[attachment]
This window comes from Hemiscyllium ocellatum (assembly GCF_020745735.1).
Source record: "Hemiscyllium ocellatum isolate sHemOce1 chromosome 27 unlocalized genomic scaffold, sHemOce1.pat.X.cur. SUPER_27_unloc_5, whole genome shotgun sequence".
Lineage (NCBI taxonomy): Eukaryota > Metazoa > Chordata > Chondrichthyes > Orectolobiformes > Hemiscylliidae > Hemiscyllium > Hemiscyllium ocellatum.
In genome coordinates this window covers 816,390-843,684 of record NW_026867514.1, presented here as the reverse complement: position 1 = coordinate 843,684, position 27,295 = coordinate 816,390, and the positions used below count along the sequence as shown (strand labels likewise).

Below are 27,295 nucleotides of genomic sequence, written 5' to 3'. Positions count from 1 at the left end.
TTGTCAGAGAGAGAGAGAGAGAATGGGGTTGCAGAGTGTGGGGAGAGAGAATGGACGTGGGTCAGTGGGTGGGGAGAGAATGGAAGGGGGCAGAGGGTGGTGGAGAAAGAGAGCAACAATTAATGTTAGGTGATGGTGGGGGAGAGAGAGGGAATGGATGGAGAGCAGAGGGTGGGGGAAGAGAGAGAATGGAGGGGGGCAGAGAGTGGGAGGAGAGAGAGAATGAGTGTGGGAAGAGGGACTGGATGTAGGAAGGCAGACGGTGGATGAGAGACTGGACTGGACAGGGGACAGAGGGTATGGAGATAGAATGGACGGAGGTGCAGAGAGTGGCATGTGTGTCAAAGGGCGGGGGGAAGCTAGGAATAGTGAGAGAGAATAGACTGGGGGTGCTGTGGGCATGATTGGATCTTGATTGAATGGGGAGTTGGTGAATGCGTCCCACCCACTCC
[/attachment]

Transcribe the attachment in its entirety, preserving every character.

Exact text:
This window comes from Hemiscyllium ocellatum (assembly GCF_020745735.1).
Source record: "Hemiscyllium ocellatum isolate sHemOce1 chromosome 27 unlocalized genomic scaffold, sHemOce1.pat.X.cur. SUPER_27_unloc_5, whole genome shotgun sequence".
Lineage (NCBI taxonomy): Eukaryota > Metazoa > Chordata > Chondrichthyes > Orectolobiformes > Hemiscylliidae > Hemiscyllium > Hemiscyllium ocellatum.
In genome coordinates this window covers 816,390-843,684 of record NW_026867514.1, presented here as the reverse complement: position 1 = coordinate 843,684, position 27,295 = coordinate 816,390, and the positions used below count along the sequence as shown (strand labels likewise).

Below are 27,295 nucleotides of genomic sequence, written 5' to 3'. Positions count from 1 at the left end.
TTGTCAGAGAGAGAGAGAGAGAATGGGGTTGCAGAGTGTGGGGAGAGAGAATGGACGTGGGTCAGTGGGTGGGGAGAGAATGGAAGGGGGCAGAGGGTGGTGGAGAAAGAGAGCAACAATTAATGTTAGGTGATGGTGGGGGAGAGAGAGGGAATGGATGGAGAGCAGAGGGTGGGGGAAGAGAGAGAATGGAGGGGGGCAGAGAGTGGGAGGAGAGAGAGAATGAGTGTGGGAAGAGGGACTGGATGTAGGAAGGCAGACGGTGGATGAGAGACTGGACTGGACAGGGGACAGAGGGTATGGAGATAGAATGGACGGAGGTGCAGAGAGTGGCATGTGTGTCAAAGGGCGGGGGGAAGCTAGGAATAGTGAGAGAGAATAGACTGGGGGTGCTGTGGGCATGATTGGATCTTGATTGAATGGGGAGTTGGTGAATGCGTCCCACCCACTCC